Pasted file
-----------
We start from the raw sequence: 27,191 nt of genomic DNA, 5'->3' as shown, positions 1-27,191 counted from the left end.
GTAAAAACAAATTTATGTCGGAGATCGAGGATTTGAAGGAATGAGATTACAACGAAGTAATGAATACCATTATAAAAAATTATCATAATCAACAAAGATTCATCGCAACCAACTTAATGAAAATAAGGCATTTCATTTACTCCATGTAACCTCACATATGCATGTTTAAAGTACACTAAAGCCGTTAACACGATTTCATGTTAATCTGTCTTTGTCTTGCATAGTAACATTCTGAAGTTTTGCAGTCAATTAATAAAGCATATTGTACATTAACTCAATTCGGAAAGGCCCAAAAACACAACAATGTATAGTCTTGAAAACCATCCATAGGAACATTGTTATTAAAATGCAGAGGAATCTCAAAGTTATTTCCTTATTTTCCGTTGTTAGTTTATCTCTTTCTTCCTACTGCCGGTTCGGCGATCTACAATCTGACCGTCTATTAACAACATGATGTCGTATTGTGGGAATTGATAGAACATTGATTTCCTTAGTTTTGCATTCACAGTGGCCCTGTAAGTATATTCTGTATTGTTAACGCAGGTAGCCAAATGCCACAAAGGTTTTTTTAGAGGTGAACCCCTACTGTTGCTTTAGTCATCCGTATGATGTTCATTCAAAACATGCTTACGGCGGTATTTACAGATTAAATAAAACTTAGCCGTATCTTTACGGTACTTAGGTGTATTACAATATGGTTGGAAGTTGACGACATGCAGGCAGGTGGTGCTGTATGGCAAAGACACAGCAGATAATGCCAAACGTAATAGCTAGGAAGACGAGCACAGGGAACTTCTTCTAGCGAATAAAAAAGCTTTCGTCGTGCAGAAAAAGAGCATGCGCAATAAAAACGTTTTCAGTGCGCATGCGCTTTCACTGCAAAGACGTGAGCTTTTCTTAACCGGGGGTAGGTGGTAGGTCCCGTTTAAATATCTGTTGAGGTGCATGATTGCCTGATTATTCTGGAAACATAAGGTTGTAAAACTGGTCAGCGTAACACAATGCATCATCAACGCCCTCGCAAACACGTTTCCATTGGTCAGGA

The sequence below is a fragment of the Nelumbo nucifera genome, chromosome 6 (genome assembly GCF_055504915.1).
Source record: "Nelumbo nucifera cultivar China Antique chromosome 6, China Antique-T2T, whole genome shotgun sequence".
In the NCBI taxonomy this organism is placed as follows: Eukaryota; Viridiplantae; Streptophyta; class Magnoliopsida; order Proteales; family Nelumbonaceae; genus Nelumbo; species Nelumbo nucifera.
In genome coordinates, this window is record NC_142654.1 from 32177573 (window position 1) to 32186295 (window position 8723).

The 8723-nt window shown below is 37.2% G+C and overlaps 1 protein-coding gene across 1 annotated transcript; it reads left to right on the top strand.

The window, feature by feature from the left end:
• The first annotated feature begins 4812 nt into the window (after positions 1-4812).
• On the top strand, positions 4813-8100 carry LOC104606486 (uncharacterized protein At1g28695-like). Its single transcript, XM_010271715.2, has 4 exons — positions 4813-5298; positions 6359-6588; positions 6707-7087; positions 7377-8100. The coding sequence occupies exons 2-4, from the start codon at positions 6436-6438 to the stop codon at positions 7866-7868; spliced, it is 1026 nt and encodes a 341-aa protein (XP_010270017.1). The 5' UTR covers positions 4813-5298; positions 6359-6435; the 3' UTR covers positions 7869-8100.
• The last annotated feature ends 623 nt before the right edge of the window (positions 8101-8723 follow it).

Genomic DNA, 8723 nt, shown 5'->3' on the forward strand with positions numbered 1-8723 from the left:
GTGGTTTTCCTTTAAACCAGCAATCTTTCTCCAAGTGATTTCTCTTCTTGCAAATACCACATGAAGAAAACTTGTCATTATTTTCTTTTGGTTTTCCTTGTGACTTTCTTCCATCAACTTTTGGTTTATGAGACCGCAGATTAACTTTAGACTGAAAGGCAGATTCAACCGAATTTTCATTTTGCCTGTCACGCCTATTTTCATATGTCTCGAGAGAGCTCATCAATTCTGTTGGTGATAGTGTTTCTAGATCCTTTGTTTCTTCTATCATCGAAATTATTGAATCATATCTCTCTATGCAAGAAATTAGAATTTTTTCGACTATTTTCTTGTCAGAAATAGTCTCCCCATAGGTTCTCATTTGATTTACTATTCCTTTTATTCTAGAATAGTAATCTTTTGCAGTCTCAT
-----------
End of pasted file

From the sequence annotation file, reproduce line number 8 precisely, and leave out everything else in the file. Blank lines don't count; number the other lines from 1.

The window, feature by feature from the left end: